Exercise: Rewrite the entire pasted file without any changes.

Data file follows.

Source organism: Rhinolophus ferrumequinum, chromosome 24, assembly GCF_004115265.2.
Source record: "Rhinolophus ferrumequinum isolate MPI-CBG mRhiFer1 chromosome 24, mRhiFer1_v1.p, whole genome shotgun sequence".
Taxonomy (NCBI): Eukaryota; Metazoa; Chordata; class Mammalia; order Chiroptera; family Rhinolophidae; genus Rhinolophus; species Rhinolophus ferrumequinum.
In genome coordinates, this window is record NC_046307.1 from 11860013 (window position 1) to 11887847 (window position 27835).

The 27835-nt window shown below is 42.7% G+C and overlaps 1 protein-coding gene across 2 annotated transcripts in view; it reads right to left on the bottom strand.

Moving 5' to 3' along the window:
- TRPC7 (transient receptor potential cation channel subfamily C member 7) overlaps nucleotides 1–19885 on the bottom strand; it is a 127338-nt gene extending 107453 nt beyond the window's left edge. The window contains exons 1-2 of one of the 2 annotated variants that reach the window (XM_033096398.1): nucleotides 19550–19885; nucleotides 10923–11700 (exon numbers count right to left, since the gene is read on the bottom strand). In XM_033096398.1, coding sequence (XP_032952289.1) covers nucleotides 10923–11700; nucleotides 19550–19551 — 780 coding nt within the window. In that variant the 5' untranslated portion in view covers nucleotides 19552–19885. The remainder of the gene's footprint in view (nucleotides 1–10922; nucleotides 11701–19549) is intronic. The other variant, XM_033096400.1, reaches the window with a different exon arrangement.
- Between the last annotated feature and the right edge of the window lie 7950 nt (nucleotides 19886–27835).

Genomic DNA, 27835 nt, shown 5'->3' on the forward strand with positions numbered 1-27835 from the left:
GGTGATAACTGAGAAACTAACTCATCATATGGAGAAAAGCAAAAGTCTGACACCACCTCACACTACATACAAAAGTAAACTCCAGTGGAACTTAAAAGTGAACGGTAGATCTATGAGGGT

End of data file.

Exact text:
Source organism: Rhinolophus ferrumequinum, chromosome 24, assembly GCF_004115265.2.
Source record: "Rhinolophus ferrumequinum isolate MPI-CBG mRhiFer1 chromosome 24, mRhiFer1_v1.p, whole genome shotgun sequence".
Taxonomy (NCBI): Eukaryota; Metazoa; Chordata; class Mammalia; order Chiroptera; family Rhinolophidae; genus Rhinolophus; species Rhinolophus ferrumequinum.
In genome coordinates, this window is record NC_046307.1 from 11860013 (window position 1) to 11887847 (window position 27835).

The 27835-nt window shown below is 42.7% G+C and overlaps 1 protein-coding gene across 2 annotated transcripts in view; it reads right to left on the bottom strand.

Moving 5' to 3' along the window:
- TRPC7 (transient receptor potential cation channel subfamily C member 7) overlaps nucleotides 1–19885 on the bottom strand; it is a 127338-nt gene extending 107453 nt beyond the window's left edge. The window contains exons 1-2 of one of the 2 annotated variants that reach the window (XM_033096398.1): nucleotides 19550–19885; nucleotides 10923–11700 (exon numbers count right to left, since the gene is read on the bottom strand). In XM_033096398.1, coding sequence (XP_032952289.1) covers nucleotides 10923–11700; nucleotides 19550–19551 — 780 coding nt within the window. In that variant the 5' untranslated portion in view covers nucleotides 19552–19885. The remainder of the gene's footprint in view (nucleotides 1–10922; nucleotides 11701–19549) is intronic. The other variant, XM_033096400.1, reaches the window with a different exon arrangement.
- Between the last annotated feature and the right edge of the window lie 7950 nt (nucleotides 19886–27835).

Genomic DNA, 27835 nt, shown 5'->3' on the forward strand with positions numbered 1-27835 from the left:
GGTGATAACTGAGAAACTAACTCATCATATGGAGAAAAGCAAAAGTCTGACACCACCTCACACTACATACAAAAGTAAACTCCAGTGGAACTTAAAAGTGAACGGTAGATCTATGAGGGT